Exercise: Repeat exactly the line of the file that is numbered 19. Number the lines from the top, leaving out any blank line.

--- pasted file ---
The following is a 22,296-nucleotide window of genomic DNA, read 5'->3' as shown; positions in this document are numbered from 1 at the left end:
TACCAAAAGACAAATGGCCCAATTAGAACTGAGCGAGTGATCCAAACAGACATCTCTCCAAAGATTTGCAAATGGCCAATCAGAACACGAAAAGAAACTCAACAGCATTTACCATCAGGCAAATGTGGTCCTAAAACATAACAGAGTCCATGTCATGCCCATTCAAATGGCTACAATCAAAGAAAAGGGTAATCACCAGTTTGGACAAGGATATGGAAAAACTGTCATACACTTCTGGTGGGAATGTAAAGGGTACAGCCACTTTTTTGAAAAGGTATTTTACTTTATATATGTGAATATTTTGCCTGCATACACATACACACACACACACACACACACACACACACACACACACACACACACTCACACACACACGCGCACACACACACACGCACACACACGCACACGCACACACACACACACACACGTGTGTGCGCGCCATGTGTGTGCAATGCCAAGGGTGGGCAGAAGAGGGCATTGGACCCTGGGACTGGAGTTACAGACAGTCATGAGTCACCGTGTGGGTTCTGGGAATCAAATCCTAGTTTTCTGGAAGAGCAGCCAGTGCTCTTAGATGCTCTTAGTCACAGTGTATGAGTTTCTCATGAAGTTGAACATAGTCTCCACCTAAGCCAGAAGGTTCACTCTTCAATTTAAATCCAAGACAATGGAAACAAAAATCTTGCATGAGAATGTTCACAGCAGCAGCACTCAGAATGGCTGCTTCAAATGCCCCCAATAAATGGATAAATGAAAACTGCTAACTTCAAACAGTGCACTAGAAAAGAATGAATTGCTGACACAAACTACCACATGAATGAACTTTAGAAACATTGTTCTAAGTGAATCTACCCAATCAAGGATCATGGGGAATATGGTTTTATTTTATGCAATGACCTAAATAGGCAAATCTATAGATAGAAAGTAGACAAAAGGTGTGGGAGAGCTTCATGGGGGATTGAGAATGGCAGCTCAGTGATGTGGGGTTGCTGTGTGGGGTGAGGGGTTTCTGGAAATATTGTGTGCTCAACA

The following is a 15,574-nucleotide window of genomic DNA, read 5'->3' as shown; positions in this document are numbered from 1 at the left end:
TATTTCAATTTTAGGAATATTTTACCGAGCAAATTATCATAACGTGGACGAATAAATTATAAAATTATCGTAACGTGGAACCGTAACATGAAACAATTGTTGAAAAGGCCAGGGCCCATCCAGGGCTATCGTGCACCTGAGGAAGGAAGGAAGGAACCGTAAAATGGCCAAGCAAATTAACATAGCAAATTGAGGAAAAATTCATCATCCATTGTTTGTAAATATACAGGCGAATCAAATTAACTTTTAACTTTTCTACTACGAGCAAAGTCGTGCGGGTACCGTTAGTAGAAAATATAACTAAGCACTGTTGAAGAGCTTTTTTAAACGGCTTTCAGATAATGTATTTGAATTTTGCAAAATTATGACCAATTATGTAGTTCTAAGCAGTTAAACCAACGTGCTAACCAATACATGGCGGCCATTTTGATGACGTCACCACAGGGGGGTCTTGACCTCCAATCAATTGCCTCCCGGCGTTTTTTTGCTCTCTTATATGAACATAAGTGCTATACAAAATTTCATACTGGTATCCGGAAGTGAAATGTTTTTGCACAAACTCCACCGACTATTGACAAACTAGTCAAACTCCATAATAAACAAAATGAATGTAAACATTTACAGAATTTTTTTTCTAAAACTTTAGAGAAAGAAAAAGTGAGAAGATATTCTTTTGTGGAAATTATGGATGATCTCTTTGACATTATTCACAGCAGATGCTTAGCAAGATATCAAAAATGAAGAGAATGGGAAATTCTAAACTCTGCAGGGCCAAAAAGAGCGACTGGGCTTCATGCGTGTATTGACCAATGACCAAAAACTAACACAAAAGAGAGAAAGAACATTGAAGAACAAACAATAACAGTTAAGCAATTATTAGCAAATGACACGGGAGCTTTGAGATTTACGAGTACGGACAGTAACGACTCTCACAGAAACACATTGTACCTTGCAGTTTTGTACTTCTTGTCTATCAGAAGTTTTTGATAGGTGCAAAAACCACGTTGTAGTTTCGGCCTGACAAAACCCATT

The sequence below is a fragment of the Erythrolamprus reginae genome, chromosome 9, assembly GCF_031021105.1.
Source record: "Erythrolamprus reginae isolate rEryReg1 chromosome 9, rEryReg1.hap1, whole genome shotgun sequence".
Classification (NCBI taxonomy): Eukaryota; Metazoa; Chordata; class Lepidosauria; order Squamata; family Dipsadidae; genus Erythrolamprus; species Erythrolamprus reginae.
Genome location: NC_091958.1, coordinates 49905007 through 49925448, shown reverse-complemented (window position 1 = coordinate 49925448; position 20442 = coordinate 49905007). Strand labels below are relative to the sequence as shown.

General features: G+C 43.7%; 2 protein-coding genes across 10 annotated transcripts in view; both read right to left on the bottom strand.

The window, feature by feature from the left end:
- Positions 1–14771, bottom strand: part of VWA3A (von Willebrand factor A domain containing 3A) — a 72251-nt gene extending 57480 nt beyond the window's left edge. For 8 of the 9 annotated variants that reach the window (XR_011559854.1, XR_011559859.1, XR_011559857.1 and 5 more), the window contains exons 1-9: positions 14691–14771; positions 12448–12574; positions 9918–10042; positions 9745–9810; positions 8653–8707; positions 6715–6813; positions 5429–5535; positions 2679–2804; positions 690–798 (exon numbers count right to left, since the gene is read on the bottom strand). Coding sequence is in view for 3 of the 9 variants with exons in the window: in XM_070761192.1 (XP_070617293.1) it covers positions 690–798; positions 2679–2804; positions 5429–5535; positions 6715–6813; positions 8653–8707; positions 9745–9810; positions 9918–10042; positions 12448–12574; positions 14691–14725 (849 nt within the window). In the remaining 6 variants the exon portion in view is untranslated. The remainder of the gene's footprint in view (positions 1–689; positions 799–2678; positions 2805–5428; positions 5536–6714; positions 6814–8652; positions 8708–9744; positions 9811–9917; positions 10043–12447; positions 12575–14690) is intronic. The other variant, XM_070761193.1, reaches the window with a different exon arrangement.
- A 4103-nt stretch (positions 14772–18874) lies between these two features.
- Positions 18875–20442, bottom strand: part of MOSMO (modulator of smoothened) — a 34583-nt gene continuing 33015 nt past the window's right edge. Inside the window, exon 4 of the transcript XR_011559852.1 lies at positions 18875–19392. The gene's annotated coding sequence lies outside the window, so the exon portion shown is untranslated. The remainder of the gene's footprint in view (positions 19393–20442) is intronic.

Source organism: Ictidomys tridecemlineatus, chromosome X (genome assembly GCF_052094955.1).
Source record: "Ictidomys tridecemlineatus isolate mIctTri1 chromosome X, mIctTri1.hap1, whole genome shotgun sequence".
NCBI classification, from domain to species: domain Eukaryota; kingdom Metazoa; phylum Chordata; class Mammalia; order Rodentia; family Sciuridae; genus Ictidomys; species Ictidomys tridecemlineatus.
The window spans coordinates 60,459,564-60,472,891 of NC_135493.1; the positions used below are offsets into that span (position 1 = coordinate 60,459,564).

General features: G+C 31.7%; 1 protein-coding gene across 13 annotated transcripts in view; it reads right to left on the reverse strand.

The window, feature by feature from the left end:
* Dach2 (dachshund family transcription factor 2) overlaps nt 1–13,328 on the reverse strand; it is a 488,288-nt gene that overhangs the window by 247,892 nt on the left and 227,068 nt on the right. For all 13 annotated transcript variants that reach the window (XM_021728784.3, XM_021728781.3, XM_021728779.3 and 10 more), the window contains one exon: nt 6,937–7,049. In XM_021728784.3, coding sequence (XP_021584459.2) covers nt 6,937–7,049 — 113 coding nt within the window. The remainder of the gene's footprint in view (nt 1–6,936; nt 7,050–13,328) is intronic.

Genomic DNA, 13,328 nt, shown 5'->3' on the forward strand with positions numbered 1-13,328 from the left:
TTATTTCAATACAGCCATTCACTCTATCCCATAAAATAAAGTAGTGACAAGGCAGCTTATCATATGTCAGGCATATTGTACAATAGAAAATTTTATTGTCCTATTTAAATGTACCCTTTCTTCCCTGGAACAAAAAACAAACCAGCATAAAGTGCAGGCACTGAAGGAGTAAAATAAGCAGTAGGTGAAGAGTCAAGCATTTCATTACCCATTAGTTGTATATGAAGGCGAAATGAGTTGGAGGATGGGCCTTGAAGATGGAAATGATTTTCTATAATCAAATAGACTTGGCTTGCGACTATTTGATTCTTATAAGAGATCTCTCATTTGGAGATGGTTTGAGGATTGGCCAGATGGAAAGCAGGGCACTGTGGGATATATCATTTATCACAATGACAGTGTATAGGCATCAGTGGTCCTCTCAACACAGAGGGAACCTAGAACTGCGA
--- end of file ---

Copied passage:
The window, feature by feature from the left end: